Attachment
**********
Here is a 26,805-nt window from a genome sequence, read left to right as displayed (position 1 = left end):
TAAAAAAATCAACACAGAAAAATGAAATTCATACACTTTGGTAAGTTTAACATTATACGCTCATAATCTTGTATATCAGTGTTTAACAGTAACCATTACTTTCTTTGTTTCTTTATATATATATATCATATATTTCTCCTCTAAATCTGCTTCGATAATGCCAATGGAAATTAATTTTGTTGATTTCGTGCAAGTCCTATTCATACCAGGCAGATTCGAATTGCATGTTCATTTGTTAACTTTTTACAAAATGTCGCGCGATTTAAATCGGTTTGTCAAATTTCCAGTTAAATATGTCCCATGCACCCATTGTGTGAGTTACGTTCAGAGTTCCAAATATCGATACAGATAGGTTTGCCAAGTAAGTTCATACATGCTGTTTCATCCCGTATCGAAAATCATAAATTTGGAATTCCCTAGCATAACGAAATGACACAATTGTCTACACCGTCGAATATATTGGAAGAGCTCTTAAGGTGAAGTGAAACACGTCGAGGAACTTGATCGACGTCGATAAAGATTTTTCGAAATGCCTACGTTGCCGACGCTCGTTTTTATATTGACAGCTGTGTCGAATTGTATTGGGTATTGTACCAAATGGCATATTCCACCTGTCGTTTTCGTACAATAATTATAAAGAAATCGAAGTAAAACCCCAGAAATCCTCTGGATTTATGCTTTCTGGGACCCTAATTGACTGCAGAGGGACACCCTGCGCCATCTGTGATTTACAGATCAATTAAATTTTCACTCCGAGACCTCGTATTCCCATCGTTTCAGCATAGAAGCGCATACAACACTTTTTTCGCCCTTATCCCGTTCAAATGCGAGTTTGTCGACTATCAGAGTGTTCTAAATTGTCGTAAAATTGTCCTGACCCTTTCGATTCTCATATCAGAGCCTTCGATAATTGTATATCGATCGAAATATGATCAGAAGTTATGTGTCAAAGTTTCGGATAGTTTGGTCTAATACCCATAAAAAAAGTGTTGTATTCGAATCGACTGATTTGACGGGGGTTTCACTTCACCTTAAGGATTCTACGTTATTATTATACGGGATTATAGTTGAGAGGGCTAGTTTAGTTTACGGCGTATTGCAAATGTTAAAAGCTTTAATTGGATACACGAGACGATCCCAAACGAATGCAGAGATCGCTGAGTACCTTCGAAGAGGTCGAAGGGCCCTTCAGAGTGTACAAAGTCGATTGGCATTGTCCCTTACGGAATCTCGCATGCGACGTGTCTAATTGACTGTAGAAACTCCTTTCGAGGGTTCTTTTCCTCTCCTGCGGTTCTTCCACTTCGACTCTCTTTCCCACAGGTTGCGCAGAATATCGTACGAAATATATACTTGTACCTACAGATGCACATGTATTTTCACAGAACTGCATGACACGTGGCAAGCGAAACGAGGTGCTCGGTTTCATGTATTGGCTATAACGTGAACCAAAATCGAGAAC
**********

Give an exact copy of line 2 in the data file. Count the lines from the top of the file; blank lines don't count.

TAAAAAAATCAACACAGAAAAATGAAATTCATACACTTTGGTAAGTTTAACATTATACGCTCATAATCTTGTATATCAGTGTTTAACAGTAACCATTACTTTCTTTGTTTCTTTATATATATATATCATATATTTCTCCTCTAAATCTGCTTCGATAATGCCAATGGAAATTAATTTTGTTGATTTCGTGCAAGTCCTATTCATACCAGGCAGATTCGAATTGCATGTTCATTTGTTAACTTTTTACAAAATGTCGCGCGATTTAAATCGGTTTGTCAAATTTCCAGTTAAATATGTCCCATGCACCCATTGTGTGAGTTACGTTCAGAGTTCCAAATATCGATACAGATAGGTTTGCCAAGTAAGTTCATACATGCTGTTTCATCCCGTATCGAAAATCATAAATTTGGAATTCCCTAGCATAACGAAATGACACAATTGTCTACACCGTCGAATATATTGGAAGAGCTCTTAAGGTGAAGTGAAACACGTCGAGGAACTTGATCGACGTCGATAAAGATTTTTCGAAATGCCTACGTTGCCGACGCTCGTTTTTATATTGACAGCTGTGTCGAATTGTATTGGGTATTGTACCAAATGGCATATTCCACCTGTCGTTTTCGTACAATAATTATAAAGAAATCGAAGTAAAACCCCAGAAATCCTCTGGATTTATGCTTTCTGGGACCCTAATTGACTGCAGAGGGACACCCTGCGCCATCTGTGATTTACAGATCAATTAAATTTTCACTCCGAGACCTCGTATTCCCATCGTTTCAGCATAGAAGCGCATACAACACTTTTTTCGCCCTTATCCCGTTCAAATGCGAGTTTGTCGACTATCAGAGTGTTCTAAATTGTCGTAAAATTGTCCTGACCCTTTCGATTCTCATATCAGAGCCTTCGATAATTGTATATCGATCGAAATATGATCAGAAGTTATGTGTCAAAGTTTCGGATAGTTTGGTCTAATACCCATAAAAAAAGTGTTGTATTCGAATCGACTGATTTGACGGGGGTTTCACTTCACCTTAAGGATTCTACGTTATTATTATACGGGATTATAGTTGAGAGGGCTAGTTTAGTTTACGGCGTATTGCAAATGTTAAAAGCTTTAATTGGATACACGAGACGATCCCAAACGAATGCAGAGATCGCTGAGTACCTTCGAAGAGGTCGAAGGGCCCTTCAGAGTGTACAAAGTCGATTGGCATTGTCCCTTACGGAATCTCGCATGCGACGTGTCTAATTGACTGTAGAAACTCCTTTCGAGGGTTCTTTTCCTCTCCTGCGGTTCTTCCACTTCGACTCTCTTTCCCACAGGTTGCGCAGAATATCGTACGAAATATATACTTGTACCTACAGATGCACATGTATTTTCACAGAACTGCATGACACGTGGCAAGCGAAACGAGGTGCTCGGTTTCATGTATTGGCTATAACGTGAACCAAAATCGAGAAC